3 Graced: Trad. “Blessed” in the sense of privileged benefactor of divine favor. stricken in spirit: The translation reflects the alliteration in the Gr., ptôchoi tô pneumati. This signals alliteration as one of the significant oral features of the beatitudes. The first four beatitudes are alliterated by p- (see vv. 3-6). Also, the first and eighth beatitudes are parallel (inclusio) by the alliteration of the first line of both––i.e., ptôchoi tô pneumati (v. 3) and dediôgmenoi heneken dikaiosunęs (v. 10)––and the identical repetition of the second line in both.
 4 sorrowing . . . consoled: The alliteration and assonance in the last words of the two lines (penthountes and paraklęthęsontai) could only be reflected in part in the translation because of other simultaneous oral effects of these words in this context. consoled: The final word of the second, fourth, fifth, sixth, and seventh beatitudes (vv. 4, 6, 7, 8, 9) rhymes in Gr. (-sontai). This feature could only be partially emulated in the translation.
 5 inherit the earth: Apparently based on “the meek shall inherit the land” (Ps 37:11a NRSV; cf. 37:3, 22, 29, 34).
 7 will be bestowed, etc.: Note that the second lines of the fifth through the eighth beatitudes reflect in reverse order the verb tenses of the first four beatitudes, namely, present active vv. 3, 10; future passive vv. 4, 9; future active vv. 5, 8; and future passive vv. 6, 7.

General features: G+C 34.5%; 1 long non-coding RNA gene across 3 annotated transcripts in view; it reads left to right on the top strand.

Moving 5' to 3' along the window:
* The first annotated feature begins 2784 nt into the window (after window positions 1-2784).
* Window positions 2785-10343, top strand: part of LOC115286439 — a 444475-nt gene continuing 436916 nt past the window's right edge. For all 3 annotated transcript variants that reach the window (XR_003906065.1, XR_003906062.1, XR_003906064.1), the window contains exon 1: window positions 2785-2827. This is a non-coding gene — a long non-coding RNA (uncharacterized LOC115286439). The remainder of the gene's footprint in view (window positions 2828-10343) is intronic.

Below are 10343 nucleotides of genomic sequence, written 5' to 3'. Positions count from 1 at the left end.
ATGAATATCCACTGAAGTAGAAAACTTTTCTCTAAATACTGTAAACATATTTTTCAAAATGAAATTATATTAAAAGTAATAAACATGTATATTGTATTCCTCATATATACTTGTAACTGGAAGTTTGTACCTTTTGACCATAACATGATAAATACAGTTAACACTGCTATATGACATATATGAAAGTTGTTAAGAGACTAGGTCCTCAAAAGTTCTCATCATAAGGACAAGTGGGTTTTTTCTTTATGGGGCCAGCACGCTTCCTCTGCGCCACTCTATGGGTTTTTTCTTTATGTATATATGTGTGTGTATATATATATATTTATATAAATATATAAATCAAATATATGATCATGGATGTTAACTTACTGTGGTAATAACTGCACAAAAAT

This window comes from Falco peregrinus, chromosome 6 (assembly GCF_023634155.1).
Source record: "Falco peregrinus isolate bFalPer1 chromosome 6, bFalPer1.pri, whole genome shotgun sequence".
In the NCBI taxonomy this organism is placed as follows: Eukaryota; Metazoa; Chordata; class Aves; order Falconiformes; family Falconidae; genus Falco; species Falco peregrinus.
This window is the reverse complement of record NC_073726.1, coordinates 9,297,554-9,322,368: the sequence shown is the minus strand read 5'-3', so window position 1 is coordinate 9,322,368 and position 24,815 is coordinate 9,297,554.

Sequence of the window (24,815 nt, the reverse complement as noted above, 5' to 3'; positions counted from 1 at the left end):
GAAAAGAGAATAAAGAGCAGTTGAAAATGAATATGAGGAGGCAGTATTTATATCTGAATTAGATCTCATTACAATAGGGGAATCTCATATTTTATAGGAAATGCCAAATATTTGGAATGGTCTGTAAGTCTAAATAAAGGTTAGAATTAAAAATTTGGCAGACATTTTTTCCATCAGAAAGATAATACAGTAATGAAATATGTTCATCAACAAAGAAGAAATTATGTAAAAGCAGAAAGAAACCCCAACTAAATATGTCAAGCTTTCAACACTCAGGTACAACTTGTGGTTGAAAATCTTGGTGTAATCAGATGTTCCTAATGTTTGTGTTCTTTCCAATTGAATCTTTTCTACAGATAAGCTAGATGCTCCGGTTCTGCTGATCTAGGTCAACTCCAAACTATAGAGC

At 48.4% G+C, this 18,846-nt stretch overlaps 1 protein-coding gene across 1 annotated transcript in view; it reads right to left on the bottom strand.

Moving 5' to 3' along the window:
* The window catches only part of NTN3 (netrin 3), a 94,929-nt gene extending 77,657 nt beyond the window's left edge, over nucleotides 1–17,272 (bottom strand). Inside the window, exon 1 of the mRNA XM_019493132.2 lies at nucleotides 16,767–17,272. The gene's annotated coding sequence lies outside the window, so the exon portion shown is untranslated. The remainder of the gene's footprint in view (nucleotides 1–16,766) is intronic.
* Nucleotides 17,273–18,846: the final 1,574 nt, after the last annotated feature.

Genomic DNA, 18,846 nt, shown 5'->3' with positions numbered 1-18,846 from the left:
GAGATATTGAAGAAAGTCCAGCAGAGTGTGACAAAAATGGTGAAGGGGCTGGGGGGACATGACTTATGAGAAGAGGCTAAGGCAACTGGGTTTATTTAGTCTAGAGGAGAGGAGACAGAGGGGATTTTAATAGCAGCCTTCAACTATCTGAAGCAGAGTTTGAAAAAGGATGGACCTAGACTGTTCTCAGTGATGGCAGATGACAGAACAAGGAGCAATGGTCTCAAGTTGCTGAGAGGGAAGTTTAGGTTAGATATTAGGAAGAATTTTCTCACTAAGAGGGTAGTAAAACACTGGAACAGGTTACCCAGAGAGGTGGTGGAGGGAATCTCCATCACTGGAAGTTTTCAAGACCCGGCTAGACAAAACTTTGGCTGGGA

8 whole hearts: Text mimics alliteration in Gr. (katharoi tę kardia).
 9 called: Translation of the last word in the second and seventh beatitudes (vv. 4, 9) only partially reflects the assonance of the Gr. (paraklęthęsontai and klęthęsontai).
 10 ravaged because of righteousness: Text mirrors alliteration in Gr. (dediôgmenoi . . . dikaiosunęs). Also, see note on v. 3 above.
 11 you: This final beatitude shifts in format and from third to second person, thus signaling its climactic verbal force. revile . . . ravage: Translation reflects assonance in Gr. (oneidisôsin . . . diôxôsin). Also, note threefold repetition of “ravage” in vv. 10-12 which connects graced followers and the prophets of old. evil against you because of me: It is unclear from the manuscript evidence whether it should read as above or “. . . evil against you (and) misrepresent (you) because of me” (see Metzger, Textual Commentary, 10-11).
(3) The first eight beatitudes of Matthew 5:1-12 seem to be in pairs the first and eight, second and seventh, third and sixth, fourth and fifth (see note 6 above). (a) Compare the pairs. Besides the overall symmetry, how do these pairs impact interpretation of the individual beatitudes?
(b) The beatitudes and woes of Luke 6:20-26 also are paired. What is the pattern of the pairs? How does the pairing of blessings and woes affect the interpretation of this passage?
(c) Compare Matthew 5:1-12 and Luke 6:20-26. Which beatitudes are similar? What are the differences of these similar beatitudes? How would you characterize the overall significance of the beatitudes in Matthew versus those in Luke?